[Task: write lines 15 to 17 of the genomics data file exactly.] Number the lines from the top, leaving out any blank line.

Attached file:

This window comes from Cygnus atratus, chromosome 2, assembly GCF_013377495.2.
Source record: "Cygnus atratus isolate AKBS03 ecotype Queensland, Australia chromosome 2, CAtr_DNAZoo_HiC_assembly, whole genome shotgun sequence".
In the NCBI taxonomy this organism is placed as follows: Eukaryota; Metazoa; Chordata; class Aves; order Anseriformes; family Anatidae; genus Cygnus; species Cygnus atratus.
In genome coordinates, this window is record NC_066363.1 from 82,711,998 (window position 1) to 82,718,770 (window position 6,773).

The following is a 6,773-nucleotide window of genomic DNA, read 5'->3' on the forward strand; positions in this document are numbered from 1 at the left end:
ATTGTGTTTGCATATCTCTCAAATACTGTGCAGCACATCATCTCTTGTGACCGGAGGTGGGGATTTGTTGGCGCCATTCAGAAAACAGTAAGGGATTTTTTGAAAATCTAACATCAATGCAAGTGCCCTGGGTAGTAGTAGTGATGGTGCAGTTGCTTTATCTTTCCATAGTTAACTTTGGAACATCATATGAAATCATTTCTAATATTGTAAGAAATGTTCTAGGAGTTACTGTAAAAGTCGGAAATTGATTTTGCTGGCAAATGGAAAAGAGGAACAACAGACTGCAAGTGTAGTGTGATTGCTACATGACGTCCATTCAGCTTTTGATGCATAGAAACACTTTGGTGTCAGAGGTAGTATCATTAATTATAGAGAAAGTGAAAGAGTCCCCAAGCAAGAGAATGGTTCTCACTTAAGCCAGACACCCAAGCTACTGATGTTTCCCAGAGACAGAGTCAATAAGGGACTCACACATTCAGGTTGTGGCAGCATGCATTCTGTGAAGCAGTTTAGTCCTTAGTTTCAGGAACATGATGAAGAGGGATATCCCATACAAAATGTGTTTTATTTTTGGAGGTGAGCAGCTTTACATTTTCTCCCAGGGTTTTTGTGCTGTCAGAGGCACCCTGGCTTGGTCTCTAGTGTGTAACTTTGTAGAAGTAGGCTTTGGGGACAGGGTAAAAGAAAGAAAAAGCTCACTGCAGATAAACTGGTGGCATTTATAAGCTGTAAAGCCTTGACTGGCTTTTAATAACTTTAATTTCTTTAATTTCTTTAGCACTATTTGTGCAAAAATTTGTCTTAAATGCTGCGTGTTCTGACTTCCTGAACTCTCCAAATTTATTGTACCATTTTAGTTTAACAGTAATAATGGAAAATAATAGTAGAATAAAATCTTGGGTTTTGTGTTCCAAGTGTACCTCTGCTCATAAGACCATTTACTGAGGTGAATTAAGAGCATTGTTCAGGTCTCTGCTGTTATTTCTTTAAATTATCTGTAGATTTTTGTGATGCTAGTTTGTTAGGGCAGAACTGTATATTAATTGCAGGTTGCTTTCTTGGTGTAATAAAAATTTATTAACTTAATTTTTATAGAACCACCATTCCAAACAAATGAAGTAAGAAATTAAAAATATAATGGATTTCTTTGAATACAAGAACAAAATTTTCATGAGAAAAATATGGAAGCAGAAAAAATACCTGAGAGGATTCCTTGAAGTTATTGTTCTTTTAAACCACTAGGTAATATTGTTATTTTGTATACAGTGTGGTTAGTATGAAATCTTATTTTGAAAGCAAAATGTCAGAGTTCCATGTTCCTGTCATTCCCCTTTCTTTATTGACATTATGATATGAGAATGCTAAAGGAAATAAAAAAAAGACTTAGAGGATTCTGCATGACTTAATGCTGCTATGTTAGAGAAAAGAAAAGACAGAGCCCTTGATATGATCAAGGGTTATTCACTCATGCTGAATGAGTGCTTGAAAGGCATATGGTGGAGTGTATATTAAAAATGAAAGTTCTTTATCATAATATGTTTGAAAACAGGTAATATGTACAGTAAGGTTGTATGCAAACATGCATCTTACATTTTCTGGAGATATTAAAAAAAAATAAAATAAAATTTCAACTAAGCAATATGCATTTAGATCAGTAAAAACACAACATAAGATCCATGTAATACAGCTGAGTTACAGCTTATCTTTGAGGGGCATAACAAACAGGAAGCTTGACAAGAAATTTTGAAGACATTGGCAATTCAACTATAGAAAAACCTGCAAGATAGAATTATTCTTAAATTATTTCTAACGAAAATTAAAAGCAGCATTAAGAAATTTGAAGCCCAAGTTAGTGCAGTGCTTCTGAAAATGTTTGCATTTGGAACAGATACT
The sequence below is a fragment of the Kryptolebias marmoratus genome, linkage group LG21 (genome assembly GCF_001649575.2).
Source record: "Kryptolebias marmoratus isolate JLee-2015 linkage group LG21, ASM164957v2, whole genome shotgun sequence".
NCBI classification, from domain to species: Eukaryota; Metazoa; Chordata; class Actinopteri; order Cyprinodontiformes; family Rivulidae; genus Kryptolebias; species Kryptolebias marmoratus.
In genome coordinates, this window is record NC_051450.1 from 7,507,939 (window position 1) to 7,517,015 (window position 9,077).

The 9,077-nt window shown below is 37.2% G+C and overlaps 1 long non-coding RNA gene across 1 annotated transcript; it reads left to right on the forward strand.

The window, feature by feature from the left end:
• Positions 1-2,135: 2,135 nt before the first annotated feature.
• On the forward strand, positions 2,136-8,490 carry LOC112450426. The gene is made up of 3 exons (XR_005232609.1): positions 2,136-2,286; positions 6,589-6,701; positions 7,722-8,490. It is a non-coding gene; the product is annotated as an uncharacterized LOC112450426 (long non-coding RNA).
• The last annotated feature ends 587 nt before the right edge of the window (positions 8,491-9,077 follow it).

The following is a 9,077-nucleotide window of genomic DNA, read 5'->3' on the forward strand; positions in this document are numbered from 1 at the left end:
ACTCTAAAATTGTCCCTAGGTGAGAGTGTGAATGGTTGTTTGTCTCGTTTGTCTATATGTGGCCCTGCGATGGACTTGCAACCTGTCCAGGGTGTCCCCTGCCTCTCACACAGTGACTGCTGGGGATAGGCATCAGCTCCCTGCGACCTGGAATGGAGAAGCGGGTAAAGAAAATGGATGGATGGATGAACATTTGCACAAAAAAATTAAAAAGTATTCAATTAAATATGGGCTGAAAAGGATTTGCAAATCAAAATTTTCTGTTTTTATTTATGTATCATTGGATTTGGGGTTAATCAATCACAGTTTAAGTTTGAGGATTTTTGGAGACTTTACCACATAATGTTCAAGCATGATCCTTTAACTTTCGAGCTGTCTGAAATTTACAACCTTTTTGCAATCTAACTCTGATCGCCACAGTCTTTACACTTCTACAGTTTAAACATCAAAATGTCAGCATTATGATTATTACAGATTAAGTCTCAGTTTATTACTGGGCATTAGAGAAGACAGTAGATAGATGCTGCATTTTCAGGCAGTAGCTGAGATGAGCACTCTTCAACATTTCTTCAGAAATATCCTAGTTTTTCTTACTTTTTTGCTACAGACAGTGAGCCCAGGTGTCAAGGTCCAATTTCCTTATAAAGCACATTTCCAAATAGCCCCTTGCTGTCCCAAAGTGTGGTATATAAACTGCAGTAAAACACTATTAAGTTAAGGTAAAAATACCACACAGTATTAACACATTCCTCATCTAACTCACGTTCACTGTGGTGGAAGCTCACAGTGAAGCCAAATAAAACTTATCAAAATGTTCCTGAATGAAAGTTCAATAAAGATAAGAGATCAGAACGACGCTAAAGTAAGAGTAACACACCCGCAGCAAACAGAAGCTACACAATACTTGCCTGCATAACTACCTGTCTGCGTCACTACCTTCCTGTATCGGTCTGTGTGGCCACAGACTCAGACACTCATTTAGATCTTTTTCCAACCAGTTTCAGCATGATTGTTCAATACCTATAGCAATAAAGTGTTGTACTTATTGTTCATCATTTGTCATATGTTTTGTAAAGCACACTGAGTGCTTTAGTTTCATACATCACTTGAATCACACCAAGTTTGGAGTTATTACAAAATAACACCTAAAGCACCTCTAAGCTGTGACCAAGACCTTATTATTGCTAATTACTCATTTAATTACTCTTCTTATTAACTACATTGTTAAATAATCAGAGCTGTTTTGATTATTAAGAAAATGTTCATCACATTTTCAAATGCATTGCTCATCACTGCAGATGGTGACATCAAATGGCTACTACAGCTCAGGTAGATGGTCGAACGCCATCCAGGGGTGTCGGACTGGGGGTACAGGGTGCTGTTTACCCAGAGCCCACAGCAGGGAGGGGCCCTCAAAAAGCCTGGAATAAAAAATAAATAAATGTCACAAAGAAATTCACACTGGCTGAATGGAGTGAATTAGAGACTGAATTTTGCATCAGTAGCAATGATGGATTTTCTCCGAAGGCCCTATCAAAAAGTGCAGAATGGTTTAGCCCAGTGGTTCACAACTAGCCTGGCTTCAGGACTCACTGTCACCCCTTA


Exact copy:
• The last annotated feature ends 587 nt before the right edge of the window (positions 8,491-9,077 follow it).

The following is a 9,077-nucleotide window of genomic DNA, read 5'->3' on the forward strand; positions in this document are numbered from 1 at the left end:
ACTCTAAAATTGTCCCTAGGTGAGAGTGTGAATGGTTGTTTGTCTCGTTTGTCTATATGTGGCCCTGCGATGGACTTGCAACCTGTCCAGGGTGTCCCCTGCCTCTCACACAGTGACTGCTGGGGATAGGCATCAGCTCCCTGCGACCTGGAATGGAGAAGCGGGTAAAGAAAATGGATGGATGGATGAACATTTGCACAAAAAAATTAAAAAGTATTCAATTAAATATGGGCTGAAAAGGATTTGCAAATCAAAATTTTCTGTTTTTATTTATGTATCATTGGATTTGGGGTTAATCAATCACAGTTTAAGTTTGAGGATTTTTGGAGACTTTACCACATAATGTTCAAGCATGATCCTTTAACTTTCGAGCTGTCTGAAATTTACAACCTTTTTGCAATCTAACTCTGATCGCCACAGTCTTTACACTTCTACAGTTTAAACATCAAAATGTCAGCATTATGATTATTACAGATTAAGTCTCAGTTTATTACTGGGCATTAGAGAAGACAGTAGATAGATGCTGCATTTTCAGGCAGTAGCTGAGATGAGCACTCTTCAACATTTCTTCAGAAATATCCTAGTTTTTCTTACTTTTTTGCTACAGACAGTGAGCCCAGGTGTCAAGGTCCAATTTCCTTATAAAGCACATTTCCAAATAGCCCCTTGCTGTCCCAAAGTGTGGTATATAAACTGCAGTAAAACACTATTAAGTTAAGGTAAAAATACCACACAGTATTAACACATTCCTCATCTAACTCACGTTCACTGTGGTGGAAGCTCACAGTGAAGCCAAATAAAACTTATCAAAATGTTCCTGAATGAAAGTTCAATAAAGATAAGAGATCAGAACGACGCTAAAGTAAGAGTAACACACCCGCAGCAAACAGAAGCTACACAATACTTGCCTGCATAACTACCTGTCTGCGTCACTACCTTCCTGTATCGGTCTGTGTGGCCACAGACTCAGACACTCATTTAGATCTTTTTCCAACCAGTTTCAGCATGATTGTTCAATACCTATAGCAATAAAGTGTTGTACTTATTGTTCATCATTTGTCATATGTTTTGTAAAGCACACTGAGTGCTTTAGTTTCATACATCACTTGAATCACACCAAGTTTGGAGTTATTACAAAATAACACCTAAAGCACCTCTAAGCTGTGACCAAGACCTTATTATTGCTAATTACTCATTTAATTACTCTTCTTATTAACTACATTGTTAAATAATCAGAGCTGTTTTGATTATTAAGAAAATGTTCATCACATTTTCAAATGCATTGCTCATCACTGCAGATGGTGACATCAAATGGCTACTACAGCTCAGGTAGATGGTCGAACGCCATCCAGGGGTGTCGGACTGGGGGTACAGGGTGCTGTTTACCCAGAGCCCACAGCAGGGAGGGGCCCTCAAAAAGCCTGGAATAAAAAATAAATAAATGTCACAAAGAAATTCACACTGGCTGAATGGAGTGAATTAGAGACTGAATTTTGCATCAGTAGCAATGATGGATTTTCTCCGAAGGCCCTATCAAAAAGTGCAGAATGGTTTAGCCCAGTGGTTCACAACTAGCCTGGCTTCAGGACTCACTGTCACCCCTTA